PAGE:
By the end of 1933, there were 2,300,000 members. By 1940, the Hitler-Jugend ( including younger ages and girls)  had 8,000,000 members.

The issue of 1935 (2 stamps-Scott 463-4) illustrates a Hitler Youth Bugler.

1935 Scott 468 12pf dark carmine
"Nazi Flag Bearer and Feldhernnhalle at Munich"
This 1935 two stamp set (Scott 467-8) commemorates the Hitler "Putsch" of Nov. 9, 1923 in Munich. Hitler had tried to overthrow the Weimar Republic and seize power in Munich, known as the "Beer Hall  Putsch". Hitler was subsequently arrested and charged with high treason, but spent only eight months in prison and, while there, wrote his "Mein Kampf".

1936 Scott 480 12pf copper red "Salute to Swastika"
For the 1936 Nazi Congress, this two stamp issue (Scott 479-80) was produced. The imagery is chilling even today.

1937 Scott 491 3ph brown "Shield Bearer"
The Reich's Air Protection League was honored on a three stamp issue (Scott 481-483) in 1937. "Luftschutz" means air raid protection.

 1938 Scott 484 6pf dark green 
"German and Austrian Carrying National Flag"
The Anschluss (link-up) occured on March 12, 1938 as Austria was annexed into the German Third Reich. The Austrians had to capitulate as Hitler had already authorized sending troops into Austria. Finding that neither France nor Britain would help, Chancellor Schuschnigg resigned and allowed the Nazis to take over the Austrian government to avoid "shedding of fraternal blood" (Bruderblut). The German Wehrmacht crossed the border and were greeted by Austrians with Nazi salutes, Flags, and flowers. Because of the response, the annexing of Austria is called the Blumenkreig (war of flowers).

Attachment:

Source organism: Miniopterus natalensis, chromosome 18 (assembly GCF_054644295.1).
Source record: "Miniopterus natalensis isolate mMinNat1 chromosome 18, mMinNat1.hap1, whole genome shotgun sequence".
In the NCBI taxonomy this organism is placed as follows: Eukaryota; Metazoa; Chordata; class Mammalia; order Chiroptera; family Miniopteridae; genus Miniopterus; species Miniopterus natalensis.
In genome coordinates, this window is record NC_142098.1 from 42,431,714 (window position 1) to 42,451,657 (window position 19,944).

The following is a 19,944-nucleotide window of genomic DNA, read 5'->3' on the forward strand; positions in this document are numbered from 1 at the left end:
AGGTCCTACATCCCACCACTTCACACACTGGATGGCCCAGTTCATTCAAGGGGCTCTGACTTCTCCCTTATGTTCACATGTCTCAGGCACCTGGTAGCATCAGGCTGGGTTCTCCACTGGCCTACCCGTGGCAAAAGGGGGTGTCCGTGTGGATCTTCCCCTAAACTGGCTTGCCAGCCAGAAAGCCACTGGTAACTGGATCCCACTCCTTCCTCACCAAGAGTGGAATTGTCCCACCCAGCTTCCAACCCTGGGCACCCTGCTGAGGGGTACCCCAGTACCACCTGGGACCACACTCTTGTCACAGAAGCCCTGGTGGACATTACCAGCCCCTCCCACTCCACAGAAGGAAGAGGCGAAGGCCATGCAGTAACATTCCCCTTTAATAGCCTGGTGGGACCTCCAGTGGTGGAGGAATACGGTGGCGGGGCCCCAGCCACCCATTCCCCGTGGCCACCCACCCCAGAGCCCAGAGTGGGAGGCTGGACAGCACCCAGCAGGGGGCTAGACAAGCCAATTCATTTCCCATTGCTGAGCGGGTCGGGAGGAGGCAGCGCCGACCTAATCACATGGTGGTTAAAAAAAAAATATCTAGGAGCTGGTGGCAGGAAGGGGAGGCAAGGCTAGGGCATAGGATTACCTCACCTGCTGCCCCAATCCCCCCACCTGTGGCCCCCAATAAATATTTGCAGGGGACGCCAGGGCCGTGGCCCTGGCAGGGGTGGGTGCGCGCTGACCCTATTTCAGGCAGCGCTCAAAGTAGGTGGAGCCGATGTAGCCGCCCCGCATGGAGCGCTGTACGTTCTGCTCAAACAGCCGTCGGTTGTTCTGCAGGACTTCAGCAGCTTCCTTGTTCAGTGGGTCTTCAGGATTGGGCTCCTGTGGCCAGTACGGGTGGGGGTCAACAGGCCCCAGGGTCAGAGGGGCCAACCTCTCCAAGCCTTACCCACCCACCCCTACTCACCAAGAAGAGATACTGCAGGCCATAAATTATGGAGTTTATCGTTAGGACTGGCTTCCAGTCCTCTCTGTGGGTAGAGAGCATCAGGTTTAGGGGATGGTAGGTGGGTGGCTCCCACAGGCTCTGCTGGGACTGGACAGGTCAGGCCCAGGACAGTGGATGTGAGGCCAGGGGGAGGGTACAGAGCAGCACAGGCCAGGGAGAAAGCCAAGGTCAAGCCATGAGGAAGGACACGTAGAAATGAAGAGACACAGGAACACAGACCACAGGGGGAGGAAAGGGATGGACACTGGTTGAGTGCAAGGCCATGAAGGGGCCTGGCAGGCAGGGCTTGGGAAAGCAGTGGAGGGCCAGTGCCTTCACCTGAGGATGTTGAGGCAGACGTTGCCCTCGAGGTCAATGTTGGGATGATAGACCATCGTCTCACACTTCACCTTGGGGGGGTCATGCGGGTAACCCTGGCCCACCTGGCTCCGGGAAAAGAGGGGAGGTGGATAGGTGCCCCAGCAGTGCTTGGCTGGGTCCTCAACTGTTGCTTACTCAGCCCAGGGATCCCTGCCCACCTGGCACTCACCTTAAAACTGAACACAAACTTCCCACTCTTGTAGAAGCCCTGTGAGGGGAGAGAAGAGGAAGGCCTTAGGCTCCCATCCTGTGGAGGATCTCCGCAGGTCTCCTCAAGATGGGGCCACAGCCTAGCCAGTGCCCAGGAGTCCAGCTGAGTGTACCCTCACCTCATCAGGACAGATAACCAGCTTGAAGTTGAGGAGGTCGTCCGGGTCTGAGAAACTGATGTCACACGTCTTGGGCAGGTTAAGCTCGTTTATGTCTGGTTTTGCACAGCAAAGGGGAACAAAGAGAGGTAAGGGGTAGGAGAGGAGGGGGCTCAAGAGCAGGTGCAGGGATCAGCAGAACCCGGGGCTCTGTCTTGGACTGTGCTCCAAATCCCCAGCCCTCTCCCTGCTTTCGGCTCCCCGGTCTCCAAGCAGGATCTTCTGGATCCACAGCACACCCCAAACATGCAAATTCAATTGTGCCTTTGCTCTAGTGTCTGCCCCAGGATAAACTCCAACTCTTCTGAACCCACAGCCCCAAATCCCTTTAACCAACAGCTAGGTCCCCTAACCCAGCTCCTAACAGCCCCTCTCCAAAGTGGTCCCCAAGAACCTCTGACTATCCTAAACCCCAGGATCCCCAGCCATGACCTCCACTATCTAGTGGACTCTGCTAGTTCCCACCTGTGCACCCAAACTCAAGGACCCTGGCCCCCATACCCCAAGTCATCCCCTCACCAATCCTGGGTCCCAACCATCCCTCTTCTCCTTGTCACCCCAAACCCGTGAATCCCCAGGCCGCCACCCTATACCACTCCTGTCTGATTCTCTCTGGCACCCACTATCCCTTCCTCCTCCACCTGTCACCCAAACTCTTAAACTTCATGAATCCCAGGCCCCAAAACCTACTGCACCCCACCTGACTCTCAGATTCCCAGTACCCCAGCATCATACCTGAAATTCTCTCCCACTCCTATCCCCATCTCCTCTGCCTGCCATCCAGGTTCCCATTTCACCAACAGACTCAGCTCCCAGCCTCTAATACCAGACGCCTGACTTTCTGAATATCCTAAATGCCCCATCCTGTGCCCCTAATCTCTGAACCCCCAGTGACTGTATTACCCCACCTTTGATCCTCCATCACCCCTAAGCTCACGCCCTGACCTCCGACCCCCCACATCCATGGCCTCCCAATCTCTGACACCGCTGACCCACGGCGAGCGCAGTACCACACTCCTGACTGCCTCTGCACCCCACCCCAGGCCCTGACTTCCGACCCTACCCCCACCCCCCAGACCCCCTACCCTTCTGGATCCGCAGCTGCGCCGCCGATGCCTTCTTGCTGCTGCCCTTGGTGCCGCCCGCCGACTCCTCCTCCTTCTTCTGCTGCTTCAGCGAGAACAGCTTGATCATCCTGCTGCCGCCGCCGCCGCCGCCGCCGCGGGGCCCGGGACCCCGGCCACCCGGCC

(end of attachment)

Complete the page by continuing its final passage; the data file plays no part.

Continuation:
This stamp design was issued in 1938 in two different sizes (Scott 484,485) depicting the unification.

1939 Scott 493 12pf orange red "The Krantor, Danzig"
Two stamps (Scott 492-3) were issued in 1939 celebrating the unification of Danzig with the Reich. The Free City of Danzig was created in 1920 in accordance with the Treaty of Versailles. But after the German invasion of Poland on September 1, 1939, Danzig was incorporated into the newly formed Reichgau of Danzig-West Prussia.

This ends the review of the regular issues of Germany up to 1940.

Below I include two maps for your interest. The first depicts Germany in 1939 at the onset of WWII. The second map shows the widest extent of the Third Reich and occupied land during 1941-42.

 Germany 1939 at the onset of WWII

1941-42 German Reich, Italy, "Friendly" countries (i.e. Finland), "Puppet" governments and occupied zones (Blue)
Allies (Red)

Deep Blue
The Deep Blue album (Steiner) has 20 pages for the regular issues between 1921-1940. All of the major Scott numbers have a space, and the 1922-23 Posthorn 6pf and 8pf "types" have a space also. I am not including pictures of the album pages here as there are plenty elsewhere in this blog.

1922 Scott 217 20m lilac rose/pink "Arms of Munich"
 Six stamp set  for the Munich Industrial Fair
Big Blue
Big Blue '69, on 7+ pages, has 288 stamp spaces. Coverage for the time period (1921-40) is 79%.

BB generally provides only one space for the watermark different 1921 & 1921-22 issues, the 1922-23 'Numerals of Value" issue, and the von Hindenburg 1933 and 1933-36 issues. There is also only one space for some of the hyperinflation 1923 Perf 14 & Serrate Rouleted 13 1/2 issues. But the big news....

Big Blue's (Second) 1933 page: the 20 stamps presented are two of each
Each in their own correct space
One Perf 14 (10 stamps) and one serrated rouletted 13 1/2 (10 stamps)